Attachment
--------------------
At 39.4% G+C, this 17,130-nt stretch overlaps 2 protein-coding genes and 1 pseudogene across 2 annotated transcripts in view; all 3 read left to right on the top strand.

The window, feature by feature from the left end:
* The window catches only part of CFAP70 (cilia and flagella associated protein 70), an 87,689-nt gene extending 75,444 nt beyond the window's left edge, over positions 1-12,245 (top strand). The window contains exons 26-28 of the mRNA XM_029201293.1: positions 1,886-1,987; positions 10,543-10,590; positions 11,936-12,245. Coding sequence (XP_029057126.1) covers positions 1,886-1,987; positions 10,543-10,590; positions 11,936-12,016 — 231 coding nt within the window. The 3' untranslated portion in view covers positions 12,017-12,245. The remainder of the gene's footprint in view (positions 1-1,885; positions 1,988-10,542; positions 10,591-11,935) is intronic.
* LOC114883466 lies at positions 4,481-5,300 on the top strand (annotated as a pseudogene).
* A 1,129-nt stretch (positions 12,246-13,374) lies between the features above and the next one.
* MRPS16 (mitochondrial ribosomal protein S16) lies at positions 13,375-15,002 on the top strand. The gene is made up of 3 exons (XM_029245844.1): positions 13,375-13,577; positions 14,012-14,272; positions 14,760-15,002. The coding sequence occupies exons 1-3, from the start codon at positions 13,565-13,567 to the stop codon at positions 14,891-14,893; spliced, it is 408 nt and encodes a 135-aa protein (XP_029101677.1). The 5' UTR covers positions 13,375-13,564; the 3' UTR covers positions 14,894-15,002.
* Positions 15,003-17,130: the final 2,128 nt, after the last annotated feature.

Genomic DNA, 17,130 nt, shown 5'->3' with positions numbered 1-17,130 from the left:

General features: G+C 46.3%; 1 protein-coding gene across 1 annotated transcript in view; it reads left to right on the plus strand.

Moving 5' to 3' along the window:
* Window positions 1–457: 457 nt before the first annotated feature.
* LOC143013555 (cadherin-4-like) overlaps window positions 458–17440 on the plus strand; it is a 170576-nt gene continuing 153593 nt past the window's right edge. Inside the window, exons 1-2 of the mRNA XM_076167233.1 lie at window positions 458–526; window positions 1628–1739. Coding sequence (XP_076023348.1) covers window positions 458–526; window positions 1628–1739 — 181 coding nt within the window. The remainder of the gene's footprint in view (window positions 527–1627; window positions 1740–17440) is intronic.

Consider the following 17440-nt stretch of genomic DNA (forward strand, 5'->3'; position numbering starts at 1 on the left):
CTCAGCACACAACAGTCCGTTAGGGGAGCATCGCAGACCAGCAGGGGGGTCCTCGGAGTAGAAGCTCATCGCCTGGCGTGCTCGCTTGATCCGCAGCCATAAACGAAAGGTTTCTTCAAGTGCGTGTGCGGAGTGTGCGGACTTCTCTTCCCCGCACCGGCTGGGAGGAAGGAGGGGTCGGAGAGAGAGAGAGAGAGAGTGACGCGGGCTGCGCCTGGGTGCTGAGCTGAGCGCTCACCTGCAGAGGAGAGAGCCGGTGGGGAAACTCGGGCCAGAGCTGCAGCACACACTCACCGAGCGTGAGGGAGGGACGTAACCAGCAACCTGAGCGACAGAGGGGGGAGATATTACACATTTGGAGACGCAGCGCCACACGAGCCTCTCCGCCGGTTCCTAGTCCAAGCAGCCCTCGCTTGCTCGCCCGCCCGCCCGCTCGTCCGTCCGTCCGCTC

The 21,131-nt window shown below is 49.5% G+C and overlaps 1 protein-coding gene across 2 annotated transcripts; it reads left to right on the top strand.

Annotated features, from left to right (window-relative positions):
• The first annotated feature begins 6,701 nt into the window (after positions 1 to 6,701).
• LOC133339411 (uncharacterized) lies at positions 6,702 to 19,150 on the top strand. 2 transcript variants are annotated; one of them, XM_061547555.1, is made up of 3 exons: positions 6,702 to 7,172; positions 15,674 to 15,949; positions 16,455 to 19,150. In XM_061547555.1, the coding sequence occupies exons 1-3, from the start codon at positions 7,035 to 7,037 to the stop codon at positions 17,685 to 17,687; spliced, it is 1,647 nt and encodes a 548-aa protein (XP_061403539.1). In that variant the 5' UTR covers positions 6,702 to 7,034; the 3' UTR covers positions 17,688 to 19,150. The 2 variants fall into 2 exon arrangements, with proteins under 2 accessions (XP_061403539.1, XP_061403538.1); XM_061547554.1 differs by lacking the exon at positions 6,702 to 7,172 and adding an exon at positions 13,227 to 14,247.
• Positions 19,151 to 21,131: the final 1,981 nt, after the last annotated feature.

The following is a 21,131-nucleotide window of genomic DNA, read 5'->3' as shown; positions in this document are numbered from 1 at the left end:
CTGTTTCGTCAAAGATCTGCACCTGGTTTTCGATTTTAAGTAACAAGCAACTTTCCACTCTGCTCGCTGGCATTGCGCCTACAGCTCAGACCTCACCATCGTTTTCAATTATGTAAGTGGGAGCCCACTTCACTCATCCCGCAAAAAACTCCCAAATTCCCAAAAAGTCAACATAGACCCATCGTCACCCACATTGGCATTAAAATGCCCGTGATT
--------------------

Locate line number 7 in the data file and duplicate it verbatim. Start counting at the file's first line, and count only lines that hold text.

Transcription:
* Positions 15,003-17,130: the final 2,128 nt, after the last annotated feature.